Sept. 22, 2004 | Neurosurgery researchers at the University of Arkansas for Medical Sciences (UAMS) may have opened a window to the future by looking at genetics to determine if benign tumors will eventually become cancerous. Their research was the cover article of the August Journal of Neurosurgery.
Ossama Al-Mefty, M.D., professor and chairman of the Department of Neurosurgery, led the research for the article, “Malignant progression in meningioma: documentation of a series and analysis of cytogenetic findings.” The study challenges the most prevailing theory on the development of cancer, which has been accepted for at least two decades.
Meningiomas are tumors that originate from membrane-like structures surrounding the brain and spinal cord. Most meningiomas are benign, or non-cancerous, but some tumors progress to a malignant, or cancerous, state. By studying the chromosomes of several meningiomas at various stages, Al-Mefty determined there were early genetic changes that predicts the tumor’s future malignant potential, even though the changes were not noticeable on the tumor tissue under the microscope.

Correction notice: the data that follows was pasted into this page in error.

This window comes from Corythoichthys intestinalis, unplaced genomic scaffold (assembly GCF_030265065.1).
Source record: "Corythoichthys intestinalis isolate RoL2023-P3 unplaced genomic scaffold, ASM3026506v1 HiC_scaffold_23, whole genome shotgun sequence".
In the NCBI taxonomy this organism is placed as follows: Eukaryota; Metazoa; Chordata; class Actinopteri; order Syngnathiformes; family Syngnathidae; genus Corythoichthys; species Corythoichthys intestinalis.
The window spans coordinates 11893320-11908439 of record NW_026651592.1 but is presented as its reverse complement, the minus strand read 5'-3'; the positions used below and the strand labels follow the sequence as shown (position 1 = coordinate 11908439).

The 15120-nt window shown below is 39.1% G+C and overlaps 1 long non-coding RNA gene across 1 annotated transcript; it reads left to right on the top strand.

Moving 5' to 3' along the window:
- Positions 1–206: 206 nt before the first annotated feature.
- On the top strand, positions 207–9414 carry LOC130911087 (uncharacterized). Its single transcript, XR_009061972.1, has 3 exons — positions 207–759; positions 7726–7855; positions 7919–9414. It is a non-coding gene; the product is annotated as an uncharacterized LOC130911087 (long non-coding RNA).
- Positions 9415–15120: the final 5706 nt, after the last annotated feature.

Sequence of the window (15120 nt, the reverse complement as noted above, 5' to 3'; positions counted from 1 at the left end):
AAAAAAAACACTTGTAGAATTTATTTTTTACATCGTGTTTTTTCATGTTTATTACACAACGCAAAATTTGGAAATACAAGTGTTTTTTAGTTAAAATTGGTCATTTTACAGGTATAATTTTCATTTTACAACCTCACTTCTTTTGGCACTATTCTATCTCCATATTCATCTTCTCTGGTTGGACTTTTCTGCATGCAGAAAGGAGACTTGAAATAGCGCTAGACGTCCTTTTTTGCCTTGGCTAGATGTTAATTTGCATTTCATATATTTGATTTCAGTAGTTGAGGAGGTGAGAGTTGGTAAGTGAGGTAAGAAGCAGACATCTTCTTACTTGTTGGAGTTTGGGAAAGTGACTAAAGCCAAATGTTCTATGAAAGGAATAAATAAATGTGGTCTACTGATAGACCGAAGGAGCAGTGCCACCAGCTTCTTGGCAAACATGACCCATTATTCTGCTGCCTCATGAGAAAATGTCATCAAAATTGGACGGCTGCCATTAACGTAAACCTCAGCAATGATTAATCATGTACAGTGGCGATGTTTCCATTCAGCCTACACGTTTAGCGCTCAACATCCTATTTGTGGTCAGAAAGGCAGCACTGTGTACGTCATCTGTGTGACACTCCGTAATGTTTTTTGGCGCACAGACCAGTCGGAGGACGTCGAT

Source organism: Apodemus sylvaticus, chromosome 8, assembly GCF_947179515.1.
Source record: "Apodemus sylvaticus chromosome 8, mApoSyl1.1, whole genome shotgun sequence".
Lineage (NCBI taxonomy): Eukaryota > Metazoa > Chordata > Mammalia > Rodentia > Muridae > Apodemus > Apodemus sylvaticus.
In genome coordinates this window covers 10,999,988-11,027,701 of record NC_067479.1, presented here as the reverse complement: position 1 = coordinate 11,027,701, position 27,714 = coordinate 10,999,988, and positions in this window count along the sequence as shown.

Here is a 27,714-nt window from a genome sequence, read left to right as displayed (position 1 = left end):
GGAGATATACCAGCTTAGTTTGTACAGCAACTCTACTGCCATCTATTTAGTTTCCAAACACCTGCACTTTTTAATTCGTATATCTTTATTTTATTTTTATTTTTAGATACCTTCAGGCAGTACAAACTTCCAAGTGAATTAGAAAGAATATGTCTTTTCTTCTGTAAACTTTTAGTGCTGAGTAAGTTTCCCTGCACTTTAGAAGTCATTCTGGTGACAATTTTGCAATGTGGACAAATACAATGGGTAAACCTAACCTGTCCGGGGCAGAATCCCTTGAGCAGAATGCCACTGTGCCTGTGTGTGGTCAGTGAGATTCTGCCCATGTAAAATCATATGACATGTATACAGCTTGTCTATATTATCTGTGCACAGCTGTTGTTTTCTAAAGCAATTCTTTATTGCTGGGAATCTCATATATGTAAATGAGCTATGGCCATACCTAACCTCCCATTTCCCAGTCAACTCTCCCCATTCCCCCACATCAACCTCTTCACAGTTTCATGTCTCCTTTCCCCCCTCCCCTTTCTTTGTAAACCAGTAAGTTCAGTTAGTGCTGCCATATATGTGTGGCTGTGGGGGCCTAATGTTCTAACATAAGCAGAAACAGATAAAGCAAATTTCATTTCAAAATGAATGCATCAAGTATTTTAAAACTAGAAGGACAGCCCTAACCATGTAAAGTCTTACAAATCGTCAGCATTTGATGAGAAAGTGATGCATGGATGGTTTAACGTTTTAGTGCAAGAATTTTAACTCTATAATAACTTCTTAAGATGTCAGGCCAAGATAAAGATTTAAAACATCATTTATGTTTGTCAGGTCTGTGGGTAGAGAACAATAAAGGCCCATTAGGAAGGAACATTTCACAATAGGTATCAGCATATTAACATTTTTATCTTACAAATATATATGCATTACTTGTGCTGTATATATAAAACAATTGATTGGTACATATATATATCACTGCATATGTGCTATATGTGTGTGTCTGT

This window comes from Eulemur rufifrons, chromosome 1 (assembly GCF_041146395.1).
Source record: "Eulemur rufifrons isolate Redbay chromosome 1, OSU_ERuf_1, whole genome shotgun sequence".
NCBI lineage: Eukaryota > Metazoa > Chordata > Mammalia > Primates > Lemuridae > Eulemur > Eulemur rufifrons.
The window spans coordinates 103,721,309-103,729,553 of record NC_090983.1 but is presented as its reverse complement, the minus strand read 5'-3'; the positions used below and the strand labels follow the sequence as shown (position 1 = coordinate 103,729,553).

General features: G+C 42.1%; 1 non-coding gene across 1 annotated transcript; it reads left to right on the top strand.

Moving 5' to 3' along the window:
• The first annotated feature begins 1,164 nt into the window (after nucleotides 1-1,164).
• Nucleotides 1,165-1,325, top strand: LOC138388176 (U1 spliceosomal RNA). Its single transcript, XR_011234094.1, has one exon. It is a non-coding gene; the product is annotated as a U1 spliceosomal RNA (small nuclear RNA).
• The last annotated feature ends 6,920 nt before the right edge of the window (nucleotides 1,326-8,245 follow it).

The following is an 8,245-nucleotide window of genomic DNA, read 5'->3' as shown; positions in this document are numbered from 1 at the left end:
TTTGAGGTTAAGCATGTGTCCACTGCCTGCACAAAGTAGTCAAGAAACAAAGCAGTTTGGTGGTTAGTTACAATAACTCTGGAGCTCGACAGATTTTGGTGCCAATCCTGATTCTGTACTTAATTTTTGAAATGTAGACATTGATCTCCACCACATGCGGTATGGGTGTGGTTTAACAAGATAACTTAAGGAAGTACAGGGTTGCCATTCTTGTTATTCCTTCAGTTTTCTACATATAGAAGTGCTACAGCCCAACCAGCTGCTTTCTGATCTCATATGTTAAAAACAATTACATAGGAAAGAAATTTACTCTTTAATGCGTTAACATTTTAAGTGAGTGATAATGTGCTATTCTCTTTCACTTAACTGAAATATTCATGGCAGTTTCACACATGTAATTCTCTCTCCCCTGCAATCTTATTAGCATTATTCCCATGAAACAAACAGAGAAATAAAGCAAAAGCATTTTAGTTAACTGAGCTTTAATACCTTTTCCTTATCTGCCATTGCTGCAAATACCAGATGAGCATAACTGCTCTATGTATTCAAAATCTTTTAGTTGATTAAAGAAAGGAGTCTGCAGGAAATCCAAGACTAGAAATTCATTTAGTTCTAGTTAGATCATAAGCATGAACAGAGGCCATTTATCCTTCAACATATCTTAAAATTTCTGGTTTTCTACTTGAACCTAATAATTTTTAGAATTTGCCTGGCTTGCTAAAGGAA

“What was surprising is that the bad gene was there from the very beginning,” Al-Mefty said. Currently, clonal evolution – a universally accepted multistep progression model – theorizes that a tumor will start out benign but evolve into malignancy as it accumulates genetic mutation. In Al-Mefty’s study, deletions of significant chromosomes were found in cell samples taken while the tumors were determined by all other tests to be benign.
“By testing on a genetic level to determine if tumors are predisposed to become malignant, physicians can pursue much more aggressive treatments, which may lead to better outcomes for our patients,” Al-Mefty said. “It is truly an honor for our research to be featured so prominently in the Journal of Neurosurgery, where it will be viewed and discussed by our colleagues.”
Images from the articles were used on the journal’s cover. Al-Mefty was also the August guest editor for “Neurosurgical Focus,” a Web-based publication hosted by the Journal of Neurosurgery.
Other UAMS researchers contributing to the article were: Paulo Abdo do Seixo Kadri, M.D., a research fellow from Brazil; Svetlana Pravdenkova, M.D., Ph.D., research assistant professor of neurosurgery in the College of Medicine; Jeffrey R. Sawyer, Ph.D., professor of pathology in the College of Medicine and director of the UAMS Cytogenetics Laboratory; Colin Stangeby, senior technologist in the Cytogenetics Laboratory; and Muhammad Husian, M.D., associate professor of pathology in the College of Medicine.
Journal of Neurosurgery http://www.thejns-net.org/
Al-Mefty’s article http://www.thejns-net.org/jns/issues/current/pdf/n1010210.pdf
Neurosurgical Focus http://www.aans.org/education/journal/neurosurgical/
UAMS Department of Neurosurgery http://www.uams.edu/medcenter/clinics/neuros.asp